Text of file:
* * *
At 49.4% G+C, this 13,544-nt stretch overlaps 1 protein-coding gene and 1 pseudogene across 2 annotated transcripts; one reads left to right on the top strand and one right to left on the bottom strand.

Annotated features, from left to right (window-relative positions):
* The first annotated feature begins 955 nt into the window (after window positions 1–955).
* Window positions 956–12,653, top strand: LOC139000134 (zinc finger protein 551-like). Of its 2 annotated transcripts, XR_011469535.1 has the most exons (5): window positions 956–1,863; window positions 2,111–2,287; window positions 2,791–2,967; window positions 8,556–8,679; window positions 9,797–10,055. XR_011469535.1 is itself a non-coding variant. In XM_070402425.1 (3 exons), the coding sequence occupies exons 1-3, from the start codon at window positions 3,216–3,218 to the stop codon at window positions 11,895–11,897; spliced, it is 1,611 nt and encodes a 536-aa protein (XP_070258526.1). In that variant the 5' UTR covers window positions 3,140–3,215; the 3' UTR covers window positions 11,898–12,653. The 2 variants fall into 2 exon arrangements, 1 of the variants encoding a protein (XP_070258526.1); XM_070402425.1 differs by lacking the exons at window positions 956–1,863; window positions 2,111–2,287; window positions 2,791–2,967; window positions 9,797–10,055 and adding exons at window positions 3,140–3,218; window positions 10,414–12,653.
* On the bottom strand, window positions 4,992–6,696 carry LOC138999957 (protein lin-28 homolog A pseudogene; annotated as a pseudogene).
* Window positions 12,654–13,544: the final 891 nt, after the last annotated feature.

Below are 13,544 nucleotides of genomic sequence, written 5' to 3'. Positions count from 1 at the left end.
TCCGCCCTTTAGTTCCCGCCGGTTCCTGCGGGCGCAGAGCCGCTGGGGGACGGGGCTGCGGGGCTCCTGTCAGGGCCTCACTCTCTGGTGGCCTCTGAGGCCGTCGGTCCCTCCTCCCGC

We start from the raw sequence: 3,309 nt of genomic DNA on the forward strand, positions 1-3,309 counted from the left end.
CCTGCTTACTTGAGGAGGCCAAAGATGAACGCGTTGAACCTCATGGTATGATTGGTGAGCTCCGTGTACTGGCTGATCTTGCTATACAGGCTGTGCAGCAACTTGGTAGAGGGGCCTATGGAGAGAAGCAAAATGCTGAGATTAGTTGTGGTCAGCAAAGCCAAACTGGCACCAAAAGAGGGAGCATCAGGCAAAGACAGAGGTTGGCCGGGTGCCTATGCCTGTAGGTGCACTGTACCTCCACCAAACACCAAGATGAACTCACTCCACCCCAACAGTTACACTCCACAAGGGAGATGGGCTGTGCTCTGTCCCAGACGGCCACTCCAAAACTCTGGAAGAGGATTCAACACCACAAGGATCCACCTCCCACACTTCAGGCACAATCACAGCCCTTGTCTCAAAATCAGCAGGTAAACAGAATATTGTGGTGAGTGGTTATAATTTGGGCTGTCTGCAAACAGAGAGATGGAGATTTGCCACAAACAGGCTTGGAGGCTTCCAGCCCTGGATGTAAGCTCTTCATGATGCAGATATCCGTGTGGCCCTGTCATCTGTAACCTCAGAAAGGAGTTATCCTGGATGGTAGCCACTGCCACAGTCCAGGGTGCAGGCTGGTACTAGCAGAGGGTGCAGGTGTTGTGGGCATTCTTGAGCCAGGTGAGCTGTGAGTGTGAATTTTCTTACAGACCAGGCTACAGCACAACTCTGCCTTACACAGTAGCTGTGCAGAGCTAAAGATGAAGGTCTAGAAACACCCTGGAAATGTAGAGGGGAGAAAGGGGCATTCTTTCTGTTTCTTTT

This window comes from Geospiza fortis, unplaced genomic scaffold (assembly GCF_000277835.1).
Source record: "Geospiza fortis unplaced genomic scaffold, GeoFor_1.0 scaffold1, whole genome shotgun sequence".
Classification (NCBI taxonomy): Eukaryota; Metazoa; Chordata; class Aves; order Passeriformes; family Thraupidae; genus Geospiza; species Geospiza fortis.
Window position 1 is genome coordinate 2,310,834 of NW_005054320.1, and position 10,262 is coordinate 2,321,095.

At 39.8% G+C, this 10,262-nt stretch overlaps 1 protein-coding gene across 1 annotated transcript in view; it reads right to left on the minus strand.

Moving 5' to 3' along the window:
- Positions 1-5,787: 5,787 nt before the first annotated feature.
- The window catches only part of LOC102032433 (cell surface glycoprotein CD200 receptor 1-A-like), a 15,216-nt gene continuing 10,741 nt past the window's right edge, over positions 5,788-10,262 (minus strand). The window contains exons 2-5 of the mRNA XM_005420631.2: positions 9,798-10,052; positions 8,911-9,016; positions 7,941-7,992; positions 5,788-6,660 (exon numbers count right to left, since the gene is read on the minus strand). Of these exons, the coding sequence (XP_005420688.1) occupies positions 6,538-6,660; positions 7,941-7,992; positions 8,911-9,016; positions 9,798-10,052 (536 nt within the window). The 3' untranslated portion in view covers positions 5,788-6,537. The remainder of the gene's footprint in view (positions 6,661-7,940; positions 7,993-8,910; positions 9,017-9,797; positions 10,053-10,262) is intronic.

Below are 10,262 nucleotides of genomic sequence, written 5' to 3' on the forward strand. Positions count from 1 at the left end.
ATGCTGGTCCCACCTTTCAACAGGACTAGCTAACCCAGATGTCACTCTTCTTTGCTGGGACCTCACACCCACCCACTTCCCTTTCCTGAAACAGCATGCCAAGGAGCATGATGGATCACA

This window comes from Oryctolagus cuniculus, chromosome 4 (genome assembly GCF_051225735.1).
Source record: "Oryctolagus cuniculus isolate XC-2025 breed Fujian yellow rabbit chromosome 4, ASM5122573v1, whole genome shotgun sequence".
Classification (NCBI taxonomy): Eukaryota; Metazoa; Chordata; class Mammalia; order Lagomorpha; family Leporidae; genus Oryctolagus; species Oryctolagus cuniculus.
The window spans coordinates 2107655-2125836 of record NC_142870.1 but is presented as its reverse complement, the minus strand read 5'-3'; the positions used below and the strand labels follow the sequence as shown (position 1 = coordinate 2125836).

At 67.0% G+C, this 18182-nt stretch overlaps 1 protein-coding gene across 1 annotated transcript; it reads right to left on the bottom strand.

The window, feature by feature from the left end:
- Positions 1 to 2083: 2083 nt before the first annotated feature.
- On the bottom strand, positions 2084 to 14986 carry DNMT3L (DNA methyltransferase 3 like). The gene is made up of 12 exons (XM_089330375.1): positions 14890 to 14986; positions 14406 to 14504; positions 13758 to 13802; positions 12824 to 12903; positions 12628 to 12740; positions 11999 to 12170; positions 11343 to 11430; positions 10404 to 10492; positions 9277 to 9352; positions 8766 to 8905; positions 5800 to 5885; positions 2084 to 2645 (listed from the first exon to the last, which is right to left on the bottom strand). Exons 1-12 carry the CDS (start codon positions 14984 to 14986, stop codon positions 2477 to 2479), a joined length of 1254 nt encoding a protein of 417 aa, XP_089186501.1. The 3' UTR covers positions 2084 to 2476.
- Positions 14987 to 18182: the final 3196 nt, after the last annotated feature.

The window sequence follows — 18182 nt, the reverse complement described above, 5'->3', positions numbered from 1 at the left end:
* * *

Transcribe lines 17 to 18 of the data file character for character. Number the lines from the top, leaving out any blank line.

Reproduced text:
- Positions 1-5,787: 5,787 nt before the first annotated feature.
- The window catches only part of LOC102032433 (cell surface glycoprotein CD200 receptor 1-A-like), a 15,216-nt gene continuing 10,741 nt past the window's right edge, over positions 5,788-10,262 (minus strand). The window contains exons 2-5 of the mRNA XM_005420631.2: positions 9,798-10,052; positions 8,911-9,016; positions 7,941-7,992; positions 5,788-6,660 (exon numbers count right to left, since the gene is read on the minus strand). Of these exons, the coding sequence (XP_005420688.1) occupies positions 6,538-6,660; positions 7,941-7,992; positions 8,911-9,016; positions 9,798-10,052 (536 nt within the window). The 3' untranslated portion in view covers positions 5,788-6,537. The remainder of the gene's footprint in view (positions 6,661-7,940; positions 7,993-8,910; positions 9,017-9,797; positions 10,053-10,262) is intronic.